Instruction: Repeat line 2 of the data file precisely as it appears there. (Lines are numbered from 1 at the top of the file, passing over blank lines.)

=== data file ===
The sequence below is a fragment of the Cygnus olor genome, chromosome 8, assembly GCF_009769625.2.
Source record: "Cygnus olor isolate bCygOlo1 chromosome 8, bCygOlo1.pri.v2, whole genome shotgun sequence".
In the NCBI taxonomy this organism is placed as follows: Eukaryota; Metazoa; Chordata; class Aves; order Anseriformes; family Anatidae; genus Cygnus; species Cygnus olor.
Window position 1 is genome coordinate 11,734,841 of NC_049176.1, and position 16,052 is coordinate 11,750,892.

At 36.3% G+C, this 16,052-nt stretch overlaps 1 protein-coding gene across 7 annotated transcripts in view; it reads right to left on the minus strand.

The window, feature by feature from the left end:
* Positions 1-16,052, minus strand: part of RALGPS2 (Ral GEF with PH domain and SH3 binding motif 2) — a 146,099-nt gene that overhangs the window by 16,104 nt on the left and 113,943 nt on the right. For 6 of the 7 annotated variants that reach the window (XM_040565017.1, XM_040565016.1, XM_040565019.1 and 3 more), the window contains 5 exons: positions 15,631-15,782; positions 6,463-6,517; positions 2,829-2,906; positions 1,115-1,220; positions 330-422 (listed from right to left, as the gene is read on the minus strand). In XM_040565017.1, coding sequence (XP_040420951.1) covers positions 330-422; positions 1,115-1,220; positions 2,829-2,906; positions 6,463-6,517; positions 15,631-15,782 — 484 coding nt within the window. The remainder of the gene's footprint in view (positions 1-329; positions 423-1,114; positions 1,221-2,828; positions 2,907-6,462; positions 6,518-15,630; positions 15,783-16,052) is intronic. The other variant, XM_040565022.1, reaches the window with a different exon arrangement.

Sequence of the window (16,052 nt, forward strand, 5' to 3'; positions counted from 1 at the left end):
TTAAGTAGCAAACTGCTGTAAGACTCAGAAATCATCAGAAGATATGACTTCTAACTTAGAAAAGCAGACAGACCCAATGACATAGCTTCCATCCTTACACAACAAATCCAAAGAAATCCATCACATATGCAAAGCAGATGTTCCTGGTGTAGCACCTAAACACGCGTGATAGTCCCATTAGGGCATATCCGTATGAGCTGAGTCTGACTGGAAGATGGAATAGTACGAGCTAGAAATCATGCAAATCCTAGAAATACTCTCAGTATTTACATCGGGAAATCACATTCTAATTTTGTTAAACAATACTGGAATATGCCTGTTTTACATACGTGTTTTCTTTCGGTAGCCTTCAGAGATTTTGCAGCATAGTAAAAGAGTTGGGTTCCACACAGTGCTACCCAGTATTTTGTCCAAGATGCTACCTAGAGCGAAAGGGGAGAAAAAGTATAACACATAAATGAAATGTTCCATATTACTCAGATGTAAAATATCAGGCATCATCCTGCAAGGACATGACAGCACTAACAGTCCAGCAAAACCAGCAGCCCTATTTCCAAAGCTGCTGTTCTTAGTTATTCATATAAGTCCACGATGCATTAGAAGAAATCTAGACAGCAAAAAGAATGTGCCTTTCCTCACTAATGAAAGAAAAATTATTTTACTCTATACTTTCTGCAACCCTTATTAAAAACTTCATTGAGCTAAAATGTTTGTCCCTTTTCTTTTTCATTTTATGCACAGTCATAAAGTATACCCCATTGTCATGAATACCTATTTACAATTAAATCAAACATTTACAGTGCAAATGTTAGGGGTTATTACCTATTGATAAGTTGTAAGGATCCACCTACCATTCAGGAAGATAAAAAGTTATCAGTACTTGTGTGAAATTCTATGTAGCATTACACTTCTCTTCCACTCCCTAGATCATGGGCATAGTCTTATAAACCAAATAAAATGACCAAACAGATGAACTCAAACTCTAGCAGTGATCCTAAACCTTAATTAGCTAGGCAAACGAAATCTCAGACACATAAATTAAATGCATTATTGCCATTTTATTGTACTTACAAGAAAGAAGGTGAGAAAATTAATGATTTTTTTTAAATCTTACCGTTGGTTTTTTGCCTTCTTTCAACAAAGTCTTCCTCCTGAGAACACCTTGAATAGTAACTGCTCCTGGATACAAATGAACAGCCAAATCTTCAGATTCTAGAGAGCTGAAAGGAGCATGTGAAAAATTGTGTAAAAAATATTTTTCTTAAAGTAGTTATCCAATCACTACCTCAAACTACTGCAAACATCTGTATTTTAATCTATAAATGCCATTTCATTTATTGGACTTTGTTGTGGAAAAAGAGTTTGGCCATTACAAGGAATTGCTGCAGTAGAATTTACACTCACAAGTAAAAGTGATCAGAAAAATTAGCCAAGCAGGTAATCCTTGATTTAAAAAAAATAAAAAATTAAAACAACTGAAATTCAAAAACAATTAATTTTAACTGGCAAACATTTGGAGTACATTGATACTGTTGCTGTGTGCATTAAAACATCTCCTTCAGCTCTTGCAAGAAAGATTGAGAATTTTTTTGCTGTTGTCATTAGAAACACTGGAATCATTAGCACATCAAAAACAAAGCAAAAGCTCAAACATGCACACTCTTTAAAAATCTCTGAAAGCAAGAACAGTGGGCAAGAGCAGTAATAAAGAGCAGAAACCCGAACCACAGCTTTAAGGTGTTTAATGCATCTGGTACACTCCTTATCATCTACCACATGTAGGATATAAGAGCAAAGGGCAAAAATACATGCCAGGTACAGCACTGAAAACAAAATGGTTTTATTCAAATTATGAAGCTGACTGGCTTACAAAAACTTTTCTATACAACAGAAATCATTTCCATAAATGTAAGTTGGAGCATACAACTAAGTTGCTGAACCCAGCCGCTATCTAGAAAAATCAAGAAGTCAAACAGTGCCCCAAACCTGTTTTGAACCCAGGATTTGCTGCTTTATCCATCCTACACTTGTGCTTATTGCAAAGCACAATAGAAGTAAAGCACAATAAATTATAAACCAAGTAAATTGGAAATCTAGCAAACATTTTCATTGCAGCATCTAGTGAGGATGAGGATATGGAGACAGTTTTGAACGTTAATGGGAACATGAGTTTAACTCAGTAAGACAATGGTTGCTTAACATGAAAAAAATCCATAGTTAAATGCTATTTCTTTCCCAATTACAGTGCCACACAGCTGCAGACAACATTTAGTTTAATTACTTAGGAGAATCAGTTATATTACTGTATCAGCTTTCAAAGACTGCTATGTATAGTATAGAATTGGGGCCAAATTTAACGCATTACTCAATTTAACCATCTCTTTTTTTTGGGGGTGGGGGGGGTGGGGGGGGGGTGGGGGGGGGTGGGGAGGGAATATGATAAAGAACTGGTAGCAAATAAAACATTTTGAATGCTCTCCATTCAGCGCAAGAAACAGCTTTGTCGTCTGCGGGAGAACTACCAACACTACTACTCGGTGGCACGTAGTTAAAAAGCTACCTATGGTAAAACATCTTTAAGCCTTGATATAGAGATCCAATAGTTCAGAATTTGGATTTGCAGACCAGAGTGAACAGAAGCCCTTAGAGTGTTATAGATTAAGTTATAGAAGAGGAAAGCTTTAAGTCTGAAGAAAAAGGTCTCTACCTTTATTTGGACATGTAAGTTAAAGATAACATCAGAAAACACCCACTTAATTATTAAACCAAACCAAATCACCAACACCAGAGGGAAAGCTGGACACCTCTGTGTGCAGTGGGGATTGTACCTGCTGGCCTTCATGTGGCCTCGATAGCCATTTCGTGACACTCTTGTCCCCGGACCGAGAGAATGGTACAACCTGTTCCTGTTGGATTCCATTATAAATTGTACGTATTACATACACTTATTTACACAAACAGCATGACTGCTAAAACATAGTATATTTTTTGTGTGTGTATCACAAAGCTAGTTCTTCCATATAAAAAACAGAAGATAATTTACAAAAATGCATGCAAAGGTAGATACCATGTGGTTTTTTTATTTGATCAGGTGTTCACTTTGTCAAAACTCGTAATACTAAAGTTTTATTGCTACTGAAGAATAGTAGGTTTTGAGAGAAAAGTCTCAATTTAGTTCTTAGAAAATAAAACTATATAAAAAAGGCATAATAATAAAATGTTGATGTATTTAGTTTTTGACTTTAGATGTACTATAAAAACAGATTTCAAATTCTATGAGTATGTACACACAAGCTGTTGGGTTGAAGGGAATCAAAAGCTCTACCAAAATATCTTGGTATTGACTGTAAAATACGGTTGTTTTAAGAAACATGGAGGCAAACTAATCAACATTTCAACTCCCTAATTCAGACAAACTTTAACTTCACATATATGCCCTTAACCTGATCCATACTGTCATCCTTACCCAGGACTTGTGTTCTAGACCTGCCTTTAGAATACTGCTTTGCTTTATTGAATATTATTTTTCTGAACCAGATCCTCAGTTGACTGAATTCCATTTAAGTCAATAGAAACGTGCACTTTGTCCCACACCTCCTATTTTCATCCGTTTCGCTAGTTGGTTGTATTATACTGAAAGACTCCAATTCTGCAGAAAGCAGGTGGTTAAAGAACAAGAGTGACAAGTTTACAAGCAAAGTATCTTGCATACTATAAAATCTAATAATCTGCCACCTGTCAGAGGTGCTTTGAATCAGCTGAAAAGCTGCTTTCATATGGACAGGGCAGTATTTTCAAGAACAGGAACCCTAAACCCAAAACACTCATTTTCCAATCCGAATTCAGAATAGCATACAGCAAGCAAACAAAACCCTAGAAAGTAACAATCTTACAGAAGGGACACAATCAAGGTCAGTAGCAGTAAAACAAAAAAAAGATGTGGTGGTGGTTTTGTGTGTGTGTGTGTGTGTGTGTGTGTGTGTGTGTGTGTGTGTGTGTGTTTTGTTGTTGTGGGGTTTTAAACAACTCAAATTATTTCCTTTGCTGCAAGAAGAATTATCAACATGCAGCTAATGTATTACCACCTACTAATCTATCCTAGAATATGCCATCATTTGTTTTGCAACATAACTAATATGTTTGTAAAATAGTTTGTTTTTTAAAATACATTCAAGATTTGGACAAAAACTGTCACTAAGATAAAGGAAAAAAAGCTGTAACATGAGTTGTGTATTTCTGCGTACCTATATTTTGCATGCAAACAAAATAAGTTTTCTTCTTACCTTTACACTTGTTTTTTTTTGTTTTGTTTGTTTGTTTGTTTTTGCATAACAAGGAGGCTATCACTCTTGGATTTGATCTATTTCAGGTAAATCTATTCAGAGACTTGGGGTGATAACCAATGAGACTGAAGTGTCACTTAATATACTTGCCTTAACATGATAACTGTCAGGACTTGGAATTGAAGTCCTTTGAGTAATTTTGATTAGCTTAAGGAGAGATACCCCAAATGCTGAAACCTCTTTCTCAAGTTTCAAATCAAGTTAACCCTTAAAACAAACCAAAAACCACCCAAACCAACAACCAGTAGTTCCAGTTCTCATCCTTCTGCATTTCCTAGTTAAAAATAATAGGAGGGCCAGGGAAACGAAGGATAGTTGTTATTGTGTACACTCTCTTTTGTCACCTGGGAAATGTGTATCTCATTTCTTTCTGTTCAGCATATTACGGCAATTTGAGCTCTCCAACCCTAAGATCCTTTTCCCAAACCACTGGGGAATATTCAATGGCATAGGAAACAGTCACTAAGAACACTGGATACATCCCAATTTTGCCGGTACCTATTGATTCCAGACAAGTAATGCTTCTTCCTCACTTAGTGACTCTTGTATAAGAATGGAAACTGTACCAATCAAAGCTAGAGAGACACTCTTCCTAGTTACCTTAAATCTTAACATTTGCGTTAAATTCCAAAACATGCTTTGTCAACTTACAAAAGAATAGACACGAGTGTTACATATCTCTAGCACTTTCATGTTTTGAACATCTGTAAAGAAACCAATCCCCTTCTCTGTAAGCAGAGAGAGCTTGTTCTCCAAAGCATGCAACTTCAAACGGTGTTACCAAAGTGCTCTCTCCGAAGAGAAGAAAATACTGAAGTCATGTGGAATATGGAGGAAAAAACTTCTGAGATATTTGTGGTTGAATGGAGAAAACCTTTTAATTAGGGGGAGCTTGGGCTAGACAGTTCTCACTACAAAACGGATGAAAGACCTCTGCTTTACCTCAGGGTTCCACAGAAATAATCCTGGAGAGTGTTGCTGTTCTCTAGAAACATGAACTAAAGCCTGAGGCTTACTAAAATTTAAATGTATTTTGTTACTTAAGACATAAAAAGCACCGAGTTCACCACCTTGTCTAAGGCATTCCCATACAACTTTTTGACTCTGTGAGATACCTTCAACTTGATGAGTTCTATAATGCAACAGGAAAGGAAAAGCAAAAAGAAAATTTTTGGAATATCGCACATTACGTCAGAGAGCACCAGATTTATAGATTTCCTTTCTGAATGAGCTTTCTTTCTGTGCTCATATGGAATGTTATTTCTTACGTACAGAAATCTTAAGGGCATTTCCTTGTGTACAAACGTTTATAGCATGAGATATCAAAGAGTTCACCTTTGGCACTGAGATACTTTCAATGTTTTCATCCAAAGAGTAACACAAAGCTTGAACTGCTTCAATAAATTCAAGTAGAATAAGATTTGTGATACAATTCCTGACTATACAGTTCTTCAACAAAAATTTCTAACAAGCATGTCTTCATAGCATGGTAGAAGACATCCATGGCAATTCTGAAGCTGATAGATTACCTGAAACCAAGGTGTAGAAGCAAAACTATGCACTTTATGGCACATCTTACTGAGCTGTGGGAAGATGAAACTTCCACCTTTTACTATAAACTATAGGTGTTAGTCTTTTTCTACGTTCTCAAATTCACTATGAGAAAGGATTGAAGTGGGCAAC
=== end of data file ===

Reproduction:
Source record: "Cygnus olor isolate bCygOlo1 chromosome 8, bCygOlo1.pri.v2, whole genome shotgun sequence".